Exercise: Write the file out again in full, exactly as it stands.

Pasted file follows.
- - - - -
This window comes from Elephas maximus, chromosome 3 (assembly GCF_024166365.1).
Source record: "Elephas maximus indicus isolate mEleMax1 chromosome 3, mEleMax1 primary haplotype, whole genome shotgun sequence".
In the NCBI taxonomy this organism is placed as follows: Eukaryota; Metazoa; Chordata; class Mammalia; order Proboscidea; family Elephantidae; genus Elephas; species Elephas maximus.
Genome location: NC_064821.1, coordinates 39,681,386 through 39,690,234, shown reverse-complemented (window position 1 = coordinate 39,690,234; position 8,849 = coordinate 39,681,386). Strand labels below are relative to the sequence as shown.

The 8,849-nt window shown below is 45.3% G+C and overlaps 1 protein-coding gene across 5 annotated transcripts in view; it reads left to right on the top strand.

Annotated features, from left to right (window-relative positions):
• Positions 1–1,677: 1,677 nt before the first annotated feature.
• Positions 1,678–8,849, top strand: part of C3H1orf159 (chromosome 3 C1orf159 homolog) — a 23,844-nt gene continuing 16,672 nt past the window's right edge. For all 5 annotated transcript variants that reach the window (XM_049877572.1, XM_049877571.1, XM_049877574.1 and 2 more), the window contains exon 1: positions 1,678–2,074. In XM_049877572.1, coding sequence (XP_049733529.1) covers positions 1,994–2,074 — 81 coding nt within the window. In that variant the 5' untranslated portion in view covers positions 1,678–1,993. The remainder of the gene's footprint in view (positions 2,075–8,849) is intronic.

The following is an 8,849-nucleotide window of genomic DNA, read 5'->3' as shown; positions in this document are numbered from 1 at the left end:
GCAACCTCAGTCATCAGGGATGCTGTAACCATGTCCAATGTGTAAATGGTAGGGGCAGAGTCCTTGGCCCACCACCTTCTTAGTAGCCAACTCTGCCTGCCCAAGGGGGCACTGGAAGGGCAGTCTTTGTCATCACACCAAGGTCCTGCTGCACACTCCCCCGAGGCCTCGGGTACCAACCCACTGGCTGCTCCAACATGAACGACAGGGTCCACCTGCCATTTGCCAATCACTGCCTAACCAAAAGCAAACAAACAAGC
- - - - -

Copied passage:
This window comes from Elephas maximus, chromosome 3 (assembly GCF_024166365.1).
Source record: "Elephas maximus indicus isolate mEleMax1 chromosome 3, mEleMax1 primary haplotype, whole genome shotgun sequence".
In the NCBI taxonomy this organism is placed as follows: Eukaryota; Metazoa; Chordata; class Mammalia; order Proboscidea; family Elephantidae; genus Elephas; species Elephas maximus.
Genome location: NC_064821.1, coordinates 39,681,386 through 39,690,234, shown reverse-complemented (window position 1 = coordinate 39,690,234; position 8,849 = coordinate 39,681,386). Strand labels below are relative to the sequence as shown.

The 8,849-nt window shown below is 45.3% G+C and overlaps 1 protein-coding gene across 5 annotated transcripts in view; it reads left to right on the top strand.

Annotated features, from left to right (window-relative positions):
• Positions 1–1,677: 1,677 nt before the first annotated feature.
• Positions 1,678–8,849, top strand: part of C3H1orf159 (chromosome 3 C1orf159 homolog) — a 23,844-nt gene continuing 16,672 nt past the window's right edge. For all 5 annotated transcript variants that reach the window (XM_049877572.1, XM_049877571.1, XM_049877574.1 and 2 more), the window contains exon 1: positions 1,678–2,074. In XM_049877572.1, coding sequence (XP_049733529.1) covers positions 1,994–2,074 — 81 coding nt within the window. In that variant the 5' untranslated portion in view covers positions 1,678–1,993. The remainder of the gene's footprint in view (positions 2,075–8,849) is intronic.

The following is an 8,849-nucleotide window of genomic DNA, read 5'->3' as shown; positions in this document are numbered from 1 at the left end:
GCAACCTCAGTCATCAGGGATGCTGTAACCATGTCCAATGTGTAAATGGTAGGGGCAGAGTCCTTGGCCCACCACCTTCTTAGTAGCCAACTCTGCCTGCCCAAGGGGGCACTGGAAGGGCAGTCTTTGTCATCACACCAAGGTCCTGCTGCACACTCCCCCGAGGCCTCGGGTACCAACCCACTGGCTGCTCCAACATGAACGACAGGGTCCACCTGCCATTTGCCAATCACTGCCTAACCAAAAGCAAACAAACAAGC